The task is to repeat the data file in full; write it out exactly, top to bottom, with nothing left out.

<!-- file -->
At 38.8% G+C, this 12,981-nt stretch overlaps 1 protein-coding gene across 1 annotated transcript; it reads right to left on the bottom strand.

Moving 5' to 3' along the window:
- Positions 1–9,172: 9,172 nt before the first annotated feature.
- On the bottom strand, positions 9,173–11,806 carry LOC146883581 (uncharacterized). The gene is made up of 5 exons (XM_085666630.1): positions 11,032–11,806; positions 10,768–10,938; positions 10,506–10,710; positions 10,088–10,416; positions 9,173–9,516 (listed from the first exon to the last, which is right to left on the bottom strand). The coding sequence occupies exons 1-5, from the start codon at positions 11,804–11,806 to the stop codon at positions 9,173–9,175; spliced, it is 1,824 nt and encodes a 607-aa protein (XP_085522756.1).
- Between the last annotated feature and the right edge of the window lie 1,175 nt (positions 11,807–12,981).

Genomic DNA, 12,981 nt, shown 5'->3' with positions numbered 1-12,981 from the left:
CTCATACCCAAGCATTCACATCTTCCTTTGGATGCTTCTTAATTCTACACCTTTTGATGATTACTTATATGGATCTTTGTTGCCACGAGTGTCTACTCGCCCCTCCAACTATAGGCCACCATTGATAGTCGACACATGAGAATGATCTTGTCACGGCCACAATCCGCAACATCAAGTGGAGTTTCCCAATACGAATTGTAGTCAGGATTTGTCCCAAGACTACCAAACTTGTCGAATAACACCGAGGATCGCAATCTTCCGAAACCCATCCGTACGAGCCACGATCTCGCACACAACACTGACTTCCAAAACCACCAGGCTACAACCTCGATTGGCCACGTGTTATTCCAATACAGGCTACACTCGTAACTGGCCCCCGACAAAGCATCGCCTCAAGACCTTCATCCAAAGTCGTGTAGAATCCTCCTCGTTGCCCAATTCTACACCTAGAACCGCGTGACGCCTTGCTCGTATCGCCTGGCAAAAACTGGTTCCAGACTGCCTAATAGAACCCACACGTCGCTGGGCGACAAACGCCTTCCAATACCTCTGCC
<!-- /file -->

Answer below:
At 38.8% G+C, this 12,981-nt stretch overlaps 1 protein-coding gene across 1 annotated transcript; it reads right to left on the bottom strand.

Moving 5' to 3' along the window:
- Positions 1–9,172: 9,172 nt before the first annotated feature.
- On the bottom strand, positions 9,173–11,806 carry LOC146883581 (uncharacterized). The gene is made up of 5 exons (XM_085666630.1): positions 11,032–11,806; positions 10,768–10,938; positions 10,506–10,710; positions 10,088–10,416; positions 9,173–9,516 (listed from the first exon to the last, which is right to left on the bottom strand). The coding sequence occupies exons 1-5, from the start codon at positions 11,804–11,806 to the stop codon at positions 9,173–9,175; spliced, it is 1,824 nt and encodes a 607-aa protein (XP_085522756.1).
- Between the last annotated feature and the right edge of the window lie 1,175 nt (positions 11,807–12,981).

Genomic DNA, 12,981 nt, shown 5'->3' with positions numbered 1-12,981 from the left:
CTCATACCCAAGCATTCACATCTTCCTTTGGATGCTTCTTAATTCTACACCTTTTGATGATTACTTATATGGATCTTTGTTGCCACGAGTGTCTACTCGCCCCTCCAACTATAGGCCACCATTGATAGTCGACACATGAGAATGATCTTGTCACGGCCACAATCCGCAACATCAAGTGGAGTTTCCCAATACGAATTGTAGTCAGGATTTGTCCCAAGACTACCAAACTTGTCGAATAACACCGAGGATCGCAATCTTCCGAAACCCATCCGTACGAGCCACGATCTCGCACACAACACTGACTTCCAAAACCACCAGGCTACAACCTCGATTGGCCACGTGTTATTCCAATACAGGCTACACTCGTAACTGGCCCCCGACAAAGCATCGCCTCAAGACCTTCATCCAAAGTCGTGTAGAATCCTCCTCGTTGCCCAATTCTACACCTAGAACCGCGTGACGCCTTGCTCGTATCGCCTGGCAAAAACTGGTTCCAGACTGCCTAATAGAACCCACACGTCGCTGGGCGACAAACGCCTTCCAATACCTCTGCC